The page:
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For Terrorism Survivors, Painful Memories Remain After Wounds Have Healed

Newsline photo by Melanie Lo

Ex-postal worker James Harper with his 3-year-old grandson, Davon Harper. (Newsline photo by Melanie Lo)

By Elizabeth A. Weiss
Capital News Service
Friday, March 4, 2005

WASHINGTON - James Harper still has nightmares about what happened.

After watching his friend Joseph Curseen die in 2001 from anthrax exposure at the Brentwood postal facility where they worked, Harper said he is more isolated now. The Accokeek resident still goes through periods of depression that prevent him from keeping a steady job.

"At times it's hard falling asleep," Harper said.

Other Brentwood workers are also still dealing with the effects of the attack. Some developed physical conditions, such as enlarged hearts, kidney failure and respiratory problems, from the exposure, the stress or the treatments.

But most said they suffered, and still are suffering, even though their scars are not as obvious.

Health officials say psychological consequences of terror attacks can be more destructive than physical wounds, and they are beginning to train health workers in how to identify and handle victims who experience psychological trauma.

"I think the stresses are still prevalent," said Dena Briscoe, a fellow Brentwood postal worker who founded a support group for survivors, Brentwood Exposed. The "majority of lives have changed," she said.

"Post-traumatic stress disorder and psychological consequences" can be more destructive to lives than physical wounds, and cost more money, said Victor Welzant, director of acute trauma services at Sheppard Pratt Health System.

Such afflictions are "long term and insidious, show up later, last longer, and don't get diagnosed initially," he said.

Using federal bioterrorism preparedness grants, Sheppard Pratt has been offering seminars to educate health workers in Maryland on how to identify and handle such victims. The 20 scheduled seminars, which are being offered in conjunction with the Maryland Hospital Association, began in September and will continue through April.

"We're trying to prepare hospital and mental health personnel, ambulance personnel, on how to deal with emotional aspects of (trauma) in the initial response," said Richard J. Ottenstein, chief executive officer of the Workplace Trauma Center, which offers training and response services.

"Any kind of disaster situation where it's going to affect people emotionally, creating anxiety, stress, grief, any of those things," said Ottenstein, who has spoken at the seminars.

More than half of disaster workers can be expected to develop significant post-traumatic stress in their careers, according to the National Institute of Mental Health. It also said that psychological impairments from a disaster can outnumber physical trauma 10-1.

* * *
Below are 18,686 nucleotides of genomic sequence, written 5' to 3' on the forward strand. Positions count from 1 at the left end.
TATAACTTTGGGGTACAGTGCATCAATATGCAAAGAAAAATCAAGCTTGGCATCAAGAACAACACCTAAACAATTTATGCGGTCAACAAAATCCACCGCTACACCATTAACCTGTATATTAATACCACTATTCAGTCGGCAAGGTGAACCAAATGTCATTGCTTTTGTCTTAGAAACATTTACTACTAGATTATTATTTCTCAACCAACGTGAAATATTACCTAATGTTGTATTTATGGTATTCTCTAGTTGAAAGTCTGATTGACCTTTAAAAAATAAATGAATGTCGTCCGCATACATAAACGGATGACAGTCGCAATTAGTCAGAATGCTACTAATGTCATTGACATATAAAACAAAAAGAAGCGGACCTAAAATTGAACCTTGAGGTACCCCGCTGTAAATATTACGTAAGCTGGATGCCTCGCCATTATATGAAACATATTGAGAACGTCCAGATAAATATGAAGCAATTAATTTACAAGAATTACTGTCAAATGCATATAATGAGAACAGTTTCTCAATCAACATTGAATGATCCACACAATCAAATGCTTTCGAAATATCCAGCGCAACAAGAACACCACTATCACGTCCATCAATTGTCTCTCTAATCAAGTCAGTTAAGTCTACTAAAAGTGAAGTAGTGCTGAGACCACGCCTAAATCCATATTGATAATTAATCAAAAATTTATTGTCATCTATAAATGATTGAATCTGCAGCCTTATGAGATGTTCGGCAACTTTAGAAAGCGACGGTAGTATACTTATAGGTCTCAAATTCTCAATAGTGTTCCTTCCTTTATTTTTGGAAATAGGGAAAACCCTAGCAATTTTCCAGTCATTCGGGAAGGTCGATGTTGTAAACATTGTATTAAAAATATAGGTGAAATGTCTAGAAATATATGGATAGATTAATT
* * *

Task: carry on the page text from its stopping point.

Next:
Helen Barnes, a geropsychiatric nursing counselor for Prince George's County Department of Family Services, stressed at a recent seminar that a bioterrorist attack is not simply meant to inflict physical pain.

"The goal isn't necessarily violence, but to affect a community psychologically," she said.

After the first priorities of food, shelter and water, Ottenstein said that trauma response can include an onsite support center where workers can talk with victims "about all of the stresses they might encounter, help them to process what they are going through and connect them with resources."

Resources can include health care, education on health-related issues, help with the adjustment to a new job location, and spiritual contacts. We would "follow up till we could see they were doing OK," Ottenstein said.

For Briscoe, follow-up included starting up the support group. Doctors urged her to do it, she said, and the meetings became a form of healing for the "community of survivors." The Clinton woman also said that doctors urged her to attend the funerals of her colleagues Curseen and Thomas Morris to get her back into society.

It was not an easy process.

"It was hard to come out of the house," she said.

For six weeks following the attack, Briscoe could not work. She only went out to see doctors for treatment for her exposure to the anthrax, which included at least 60 days of heavy antibiotics.

The medications for the Brentwood workers were changed early in their course of treatment, after the Centers for Disease Control and Prevention thought that the original drugs might only be masking their anthrax symptoms and not eradicating the illness.

The Brentwood building was contaminated with deadly anthrax after a letter to then-Sen. Tom Daschle, D-S.D., was routed through the massive postal facility, which handled mail coming into the Capitol. The letter was laced with the deadly spores.

The fears and uncertainties reached beyond the immediate victims: Forestville resident Vincent Gagnon, another Brentwood survivor, at first worried about exposing his children and grandchildren to anthrax.

"I feared for my life," said Gagnon, who said he deals with his troubles through humor, even though it might not always be funny.

Both Gagnon and Harper said it helps to have someone to talk to.

"It helps to have somebody who actually listens," said Gagnon. Otherwise, he said, "I'm not sure my wife would still have me."


Copyright 2005 University of Maryland Philip Merrill College of Journalism

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